Making Celtic Clothing for the Táin March
Dressing up makes the Táin March more fun and more memorable. It's easy to make realistic-looking Celtic costumes. Enthusiasm and creativity are more important than historical accuracy!
Celtic Dress and Costumes for the Táin March
The Celts were fond of bright colours and would have used brightly coloured dyes made from berries, seaweed and plants. Wool was one of the most commonly used materials in the Celtic times. Cloaks are simple rectangles of linen or woollen cloth, either plain or striped, and plaid patterns, about six feet square (see above photo) Bright colours like purple, crimson and green were common; other colours included blue, black and yellow. Checked and striped patterns like plaid, were popular too.
Linen and Silk were also popular materials with the Celts. Silk was brought over from Asia in the early period. Leather and Fur was also used for capes and jackets.
The Celts had rules about how many colours a person could wear
Royalty could wear 7 Colours
Druids / Poets could wear 6 Colours
Wealthy lords / ladies: could wear 5 Colours
Chieftains could wear 4 Colours
Young people could wear 3 Colours
Foot Soldiers could wear 2 Colours
Agricultural workers could wear 1 Colour
When you are creating your costume, decide who you are going to be; Soldier? Chieftain? Queen? Druid?
Women and men covered themselves in jewellery. Celtic women wore a variety of decorations. There were beaded necklaces, bangles, bracelets, rings, belt chains, hair ornaments. Glass and jet beads have been found in burial sites. Amber Jet Crystal necklace. Brooches would be worn by both men and women to close garments such as cloaks. Hoop earrings and rings were worn too.
Brooches like these were popular. Large quantities of gold were worn by the Celts with lots of finger rings and hooped earrings and bangles. Silver and bronze jewellery were worn as well. The classical piece that everyone thinks of at the first mention of 'Celtic' is a Torc. This is a neck ring made of gold, silver, bronze, or iron. They were only worn by high ranking members of a tribe. You had to be a warrior, a land owner or member of the ruling class to own and wear one.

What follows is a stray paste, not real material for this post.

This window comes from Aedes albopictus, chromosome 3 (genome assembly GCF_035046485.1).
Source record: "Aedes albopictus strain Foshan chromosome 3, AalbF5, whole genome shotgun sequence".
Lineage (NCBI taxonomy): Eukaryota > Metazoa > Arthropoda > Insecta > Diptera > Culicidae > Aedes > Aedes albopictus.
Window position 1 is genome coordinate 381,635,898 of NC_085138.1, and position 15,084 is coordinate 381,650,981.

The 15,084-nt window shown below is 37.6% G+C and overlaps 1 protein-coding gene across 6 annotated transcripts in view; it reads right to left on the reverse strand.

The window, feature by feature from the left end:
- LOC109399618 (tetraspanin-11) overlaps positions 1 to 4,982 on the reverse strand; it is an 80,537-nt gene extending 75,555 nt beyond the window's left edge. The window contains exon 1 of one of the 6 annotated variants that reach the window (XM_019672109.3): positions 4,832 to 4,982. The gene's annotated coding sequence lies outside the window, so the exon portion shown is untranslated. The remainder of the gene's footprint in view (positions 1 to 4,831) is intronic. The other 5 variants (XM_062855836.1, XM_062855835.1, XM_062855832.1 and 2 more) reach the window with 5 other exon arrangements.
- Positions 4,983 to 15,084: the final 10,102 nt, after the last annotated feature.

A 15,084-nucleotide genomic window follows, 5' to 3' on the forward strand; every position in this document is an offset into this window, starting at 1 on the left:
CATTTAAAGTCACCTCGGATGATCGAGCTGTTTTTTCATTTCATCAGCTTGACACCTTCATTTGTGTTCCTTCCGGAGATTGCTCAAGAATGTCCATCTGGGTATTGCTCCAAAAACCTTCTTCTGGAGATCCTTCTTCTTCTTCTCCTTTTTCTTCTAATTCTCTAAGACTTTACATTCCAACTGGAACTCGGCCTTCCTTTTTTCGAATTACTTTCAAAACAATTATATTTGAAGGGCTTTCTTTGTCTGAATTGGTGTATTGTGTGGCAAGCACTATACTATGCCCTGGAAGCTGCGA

Celtic Hair Styles
Both Men and Women wore their hair long, down past their shoulders. Plaited hair was general among women and men, both wearing hollow gold balls at the ends of their plaits (braids). Men were said to rinse their hair in limewater to lighten the colour and stiffen into spikes for battle pulling it back then from the forehead to the top of the head and back to the nape of the neck.
Some men shaved their beards, others let them grow a little, and high ranking men shave their cheeks only. Other women's hair styles were quite elaborate and held in place by intricately styled pins.
Some warriors decorated their bodies with blue dye from the woad plant. Cúchulainn was covered in tattoos.
Every warrior needs a shield in battle. Here are a few ideas to help you design your shields!
Just a suggestion: Shields can be made from plastic and then painted and decorated; they can also be made from brass or metal.